"The wall is a somewhat intimidating term that is commonly used to describe the devastating feelings of fatigue and sometimes confusion that can occur in the final miles of a marathon. The wall is hard to describe to a non runner. It’s something that you need to experience to really understand. Jerome Drayton, winner of the 81st Boston Marathon, said it best: “To describe the agony of a marathon to someone who’s never run it is like trying to explain color to someone who was born blind.”I hit the wall this week.
Saturday, my SweatSister and I were up for doing a long run in our marathon training--20 Miles.
Last week, we did 18, and I was tired and sore afterwards, but it was a good run and by the end of the day, I was feeling good.
This week...not so much. Originally, we had planned to have this week be a short recovery week with next week being the long run. But my SweatSister's hubby was going to be out of town so on Thursday we decided to move the long run up a week to Saturday so we could run together.
I think I must have gotten a little over-confident after our good 18 miler, so I didn't mentally prepare for 20 miles. And I didn't eat well. Or drink well. Or sleep well.
So pretty much I just assumed I could just hop out of bed and run 20 miles...no big deal.
The first 10 miles were fairly uneventful (except for the big dogs that wanted to chase us.)
I did okay for miles 11, 12, 13.
But by mile 14, I starting to feel pretty crummy. Our pace started to slow...and slowed...and slowed till we trudged into our water stop at mile 15.
All confidence went out the window. All desire to keep running was also out the window. Negative thoughts crept in: Why the heck was I out running 20 miles in 100+ degrees in the South on a Saturday morning?!? THIS IS CRAZY!!!
We limped along through miles 16 and 17.
One foot. Other foot. One foot. Other foot.
At this point, I was not quite coherent and I honestly couldn't even think "left foot, right foot". It was more like "move that thing that feels like lead and then move that other one." My vision starting getting spotty and my hearing would come and go.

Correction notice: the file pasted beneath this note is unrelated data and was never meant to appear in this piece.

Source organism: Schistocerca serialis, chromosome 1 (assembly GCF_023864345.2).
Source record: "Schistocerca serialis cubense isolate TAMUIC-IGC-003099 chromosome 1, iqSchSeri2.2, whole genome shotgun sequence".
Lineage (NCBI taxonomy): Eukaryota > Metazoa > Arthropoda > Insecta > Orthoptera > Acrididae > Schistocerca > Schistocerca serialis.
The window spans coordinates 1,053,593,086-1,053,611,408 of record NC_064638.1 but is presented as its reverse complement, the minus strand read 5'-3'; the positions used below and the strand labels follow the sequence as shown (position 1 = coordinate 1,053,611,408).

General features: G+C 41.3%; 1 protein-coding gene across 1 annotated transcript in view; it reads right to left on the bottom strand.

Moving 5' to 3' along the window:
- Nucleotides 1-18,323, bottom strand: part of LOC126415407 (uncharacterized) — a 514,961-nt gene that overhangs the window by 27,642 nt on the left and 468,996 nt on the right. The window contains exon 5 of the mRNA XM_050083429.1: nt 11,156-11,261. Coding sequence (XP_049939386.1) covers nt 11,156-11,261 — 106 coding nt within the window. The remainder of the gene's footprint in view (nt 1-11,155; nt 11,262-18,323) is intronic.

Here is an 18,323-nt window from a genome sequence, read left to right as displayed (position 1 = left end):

By mile 18, we did something I swore we wouldn't do. We broke my number one long-distance running rule.
We walked. (Oh the shame!!!)
And once that mental resolve was broken, we walked again. And again. And again. Until we were running short spurts and walking longer distances. In the end, we probably ended up walking a whole mile. Ugh.
Side Note: Any non-runners out there probably won't understand this perspective. But to me, walking during a run is a sign of weakness. A failure. I can walk through water stations and of course take short breaks at designated stops, but to walk in between the predetermined distances just because I am feeling tired, is unacceptable. Please note that this is not a judgement on anyone else's exercise style or ability...there are lots of very good reasons for people to walk. This is simply my personal standard for MYSELF. Nothing more, nothing less. For me, if I don't set this high of a standard for myself, I would walk ALL THE TIME and then never reach my goal of RUNNING a marathon.
It was miserable. And disappointing. And definitely put a damper on my enthusiasm for being able to run the 26.2 miles of our upcoming marathon.
We finally finished--stopping a little bit earlier than we usually do. We were exhausted. We were beaten.
We were humbled.
- Dehydration is not fun. Make sure to drink plenty of water the day before. (Duh. I KNOW this, but chose not to follow it. Not the brightest decision of my life.)
- Eat a good carbohydrate meal the night before. Eating only a small ham sandwich on a white roll, 3 slices of cucumber, and a couple of pieces of broccoli at a party the night before a long run is a BAD, BAD idea.
- Stay humble. Remember that I'm not hot stuff. Even though I've been training consistently, I still have a lot to learn and a long way to go. Maintaining a healthy respect for the long runs will make me mentally prepare better for the long haul so that I don't break my no-walking rule. It will also force me to make sure I take care of myself physically so that I don't literally collapse from exhaustion and dehydration.